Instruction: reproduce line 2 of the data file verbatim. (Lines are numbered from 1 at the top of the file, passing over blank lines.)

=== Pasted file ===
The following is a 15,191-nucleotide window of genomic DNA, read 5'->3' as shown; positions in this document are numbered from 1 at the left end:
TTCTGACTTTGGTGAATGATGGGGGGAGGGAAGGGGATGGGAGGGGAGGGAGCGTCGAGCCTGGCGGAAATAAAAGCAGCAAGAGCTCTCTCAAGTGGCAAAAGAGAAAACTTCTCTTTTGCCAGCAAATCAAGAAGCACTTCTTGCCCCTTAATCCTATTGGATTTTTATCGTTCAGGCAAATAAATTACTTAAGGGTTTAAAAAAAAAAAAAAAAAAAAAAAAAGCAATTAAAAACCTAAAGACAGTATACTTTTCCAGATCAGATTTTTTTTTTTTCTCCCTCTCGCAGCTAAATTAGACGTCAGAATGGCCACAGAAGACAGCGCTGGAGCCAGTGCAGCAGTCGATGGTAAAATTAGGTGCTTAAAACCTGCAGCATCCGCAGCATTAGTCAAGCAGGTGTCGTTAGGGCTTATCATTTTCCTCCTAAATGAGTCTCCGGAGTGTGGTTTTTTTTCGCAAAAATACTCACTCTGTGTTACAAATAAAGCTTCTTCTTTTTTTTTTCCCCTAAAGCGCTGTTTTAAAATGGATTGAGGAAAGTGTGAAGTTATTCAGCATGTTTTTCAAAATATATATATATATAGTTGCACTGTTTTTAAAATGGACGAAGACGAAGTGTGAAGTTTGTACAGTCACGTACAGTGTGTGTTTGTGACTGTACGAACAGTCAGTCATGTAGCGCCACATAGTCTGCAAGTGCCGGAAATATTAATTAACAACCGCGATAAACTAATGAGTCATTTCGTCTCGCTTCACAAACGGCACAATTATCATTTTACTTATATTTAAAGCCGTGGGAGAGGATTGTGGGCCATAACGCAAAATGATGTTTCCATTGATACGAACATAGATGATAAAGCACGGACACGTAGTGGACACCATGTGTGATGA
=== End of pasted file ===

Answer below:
TTCTGACTTTGGTGAATGATGGGGGGAGGGAAGGGGATGGGAGGGGAGGGAGCGTCGAGCCTGGCGGAAATAAAAGCAGCAAGAGCTCTCTCAAGTGGCAAAAGAGAAAACTTCTCTTTTGCCAGCAAATCAAGAAGCACTTCTTGCCCCTTAATCCTATTGGATTTTTATCGTTCAGGCAAATAAATTACTTAAGGGTTTAAAAAAAAAAAAAAAAAAAAAAAAAGCAATTAAAAACCTAAAGACAGTATACTTTTCCAGATCAGATTTTTTTTTTTTCTCCCTCTCGCAGCTAAATTAGACGTCAGAATGGCCACAGAAGACAGCGCTGGAGCCAGTGCAGCAGTCGATGGTAAAATTAGGTGCTTAAAACCTGCAGCATCCGCAGCATTAGTCAAGCAGGTGTCGTTAGGGCTTATCATTTTCCTCCTAAATGAGTCTCCGGAGTGTGGTTTTTTTTCGCAAAAATACTCACTCTGTGTTACAAATAAAGCTTCTTCTTTTTTTTTTCCCCTAAAGCGCTGTTTTAAAATGGATTGAGGAAAGTGTGAAGTTATTCAGCATGTTTTTCAAAATATATATATATATAGTTGCACTGTTTTTAAAATGGACGAAGACGAAGTGTGAAGTTTGTACAGTCACGTACAGTGTGTGTTTGTGACTGTACGAACAGTCAGTCATGTAGCGCCACATAGTCTGCAAGTGCCGGAAATATTAATTAACAACCGCGATAAACTAATGAGTCATTTCGTCTCGCTTCACAAACGGCACAATTATCATTTTACTTATATTTAAAGCCGTGGGAGAGGATTGTGGGCCATAACGCAAAATGATGTTTCCATTGATACGAACATAGATGATAAAGCACGGACACGTAGTGGACACCATGTGTGATGA